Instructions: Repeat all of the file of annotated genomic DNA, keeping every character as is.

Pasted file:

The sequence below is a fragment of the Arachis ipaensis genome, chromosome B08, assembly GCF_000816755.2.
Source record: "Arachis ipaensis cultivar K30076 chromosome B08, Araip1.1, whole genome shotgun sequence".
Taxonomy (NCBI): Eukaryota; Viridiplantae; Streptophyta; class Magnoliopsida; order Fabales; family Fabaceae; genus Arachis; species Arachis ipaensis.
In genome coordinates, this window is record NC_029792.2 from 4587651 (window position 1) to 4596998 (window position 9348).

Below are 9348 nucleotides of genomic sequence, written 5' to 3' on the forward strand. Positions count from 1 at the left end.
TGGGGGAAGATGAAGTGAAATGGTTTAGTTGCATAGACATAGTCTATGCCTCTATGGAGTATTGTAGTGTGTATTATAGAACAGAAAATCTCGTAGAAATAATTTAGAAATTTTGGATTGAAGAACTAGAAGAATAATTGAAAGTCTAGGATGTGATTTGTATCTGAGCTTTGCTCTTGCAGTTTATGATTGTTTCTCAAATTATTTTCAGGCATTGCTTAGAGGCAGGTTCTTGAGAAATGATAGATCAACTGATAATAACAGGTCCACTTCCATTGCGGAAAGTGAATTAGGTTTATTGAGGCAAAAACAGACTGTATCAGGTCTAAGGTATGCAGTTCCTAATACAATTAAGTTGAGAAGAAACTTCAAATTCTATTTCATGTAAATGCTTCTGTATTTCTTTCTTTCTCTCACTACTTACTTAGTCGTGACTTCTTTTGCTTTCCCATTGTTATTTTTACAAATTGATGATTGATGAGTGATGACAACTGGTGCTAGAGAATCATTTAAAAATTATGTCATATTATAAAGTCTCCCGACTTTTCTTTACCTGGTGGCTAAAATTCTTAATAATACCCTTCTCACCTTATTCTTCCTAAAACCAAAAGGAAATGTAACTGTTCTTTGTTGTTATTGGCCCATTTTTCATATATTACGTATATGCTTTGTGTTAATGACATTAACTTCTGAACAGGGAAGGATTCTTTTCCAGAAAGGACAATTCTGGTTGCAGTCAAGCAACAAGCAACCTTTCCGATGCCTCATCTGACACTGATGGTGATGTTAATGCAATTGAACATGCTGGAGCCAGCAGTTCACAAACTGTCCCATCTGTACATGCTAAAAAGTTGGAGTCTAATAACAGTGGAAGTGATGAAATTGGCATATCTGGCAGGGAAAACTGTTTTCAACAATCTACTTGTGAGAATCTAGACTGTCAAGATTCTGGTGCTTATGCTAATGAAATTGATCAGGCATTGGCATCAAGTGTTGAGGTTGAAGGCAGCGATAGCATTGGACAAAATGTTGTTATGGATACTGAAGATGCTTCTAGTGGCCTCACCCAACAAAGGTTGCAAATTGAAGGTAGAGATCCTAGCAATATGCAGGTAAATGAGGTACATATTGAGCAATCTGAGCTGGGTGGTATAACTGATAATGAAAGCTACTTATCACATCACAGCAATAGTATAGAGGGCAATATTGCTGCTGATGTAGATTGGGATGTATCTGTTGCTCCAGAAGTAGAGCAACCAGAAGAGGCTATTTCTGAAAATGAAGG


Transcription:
The sequence below is a fragment of the Arachis ipaensis genome, chromosome B08, assembly GCF_000816755.2.
Source record: "Arachis ipaensis cultivar K30076 chromosome B08, Araip1.1, whole genome shotgun sequence".
Taxonomy (NCBI): Eukaryota; Viridiplantae; Streptophyta; class Magnoliopsida; order Fabales; family Fabaceae; genus Arachis; species Arachis ipaensis.
In genome coordinates, this window is record NC_029792.2 from 4587651 (window position 1) to 4596998 (window position 9348).

Below are 9348 nucleotides of genomic sequence, written 5' to 3' on the forward strand. Positions count from 1 at the left end.
TGGGGGAAGATGAAGTGAAATGGTTTAGTTGCATAGACATAGTCTATGCCTCTATGGAGTATTGTAGTGTGTATTATAGAACAGAAAATCTCGTAGAAATAATTTAGAAATTTTGGATTGAAGAACTAGAAGAATAATTGAAAGTCTAGGATGTGATTTGTATCTGAGCTTTGCTCTTGCAGTTTATGATTGTTTCTCAAATTATTTTCAGGCATTGCTTAGAGGCAGGTTCTTGAGAAATGATAGATCAACTGATAATAACAGGTCCACTTCCATTGCGGAAAGTGAATTAGGTTTATTGAGGCAAAAACAGACTGTATCAGGTCTAAGGTATGCAGTTCCTAATACAATTAAGTTGAGAAGAAACTTCAAATTCTATTTCATGTAAATGCTTCTGTATTTCTTTCTTTCTCTCACTACTTACTTAGTCGTGACTTCTTTTGCTTTCCCATTGTTATTTTTACAAATTGATGATTGATGAGTGATGACAACTGGTGCTAGAGAATCATTTAAAAATTATGTCATATTATAAAGTCTCCCGACTTTTCTTTACCTGGTGGCTAAAATTCTTAATAATACCCTTCTCACCTTATTCTTCCTAAAACCAAAAGGAAATGTAACTGTTCTTTGTTGTTATTGGCCCATTTTTCATATATTACGTATATGCTTTGTGTTAATGACATTAACTTCTGAACAGGGAAGGATTCTTTTCCAGAAAGGACAATTCTGGTTGCAGTCAAGCAACAAGCAACCTTTCCGATGCCTCATCTGACACTGATGGTGATGTTAATGCAATTGAACATGCTGGAGCCAGCAGTTCACAAACTGTCCCATCTGTACATGCTAAAAAGTTGGAGTCTAATAACAGTGGAAGTGATGAAATTGGCATATCTGGCAGGGAAAACTGTTTTCAACAATCTACTTGTGAGAATCTAGACTGTCAAGATTCTGGTGCTTATGCTAATGAAATTGATCAGGCATTGGCATCAAGTGTTGAGGTTGAAGGCAGCGATAGCATTGGACAAAATGTTGTTATGGATACTGAAGATGCTTCTAGTGGCCTCACCCAACAAAGGTTGCAAATTGAAGGTAGAGATCCTAGCAATATGCAGGTAAATGAGGTACATATTGAGCAATCTGAGCTGGGTGGTATAACTGATAATGAAAGCTACTTATCACATCACAGCAATAGTATAGAGGGCAATATTGCTGCTGATGTAGATTGGGATGTATCTGTTGCTCCAGAAGTAGAGCAACCAGAAGAGGCTATTTCTGAAAATGAAGG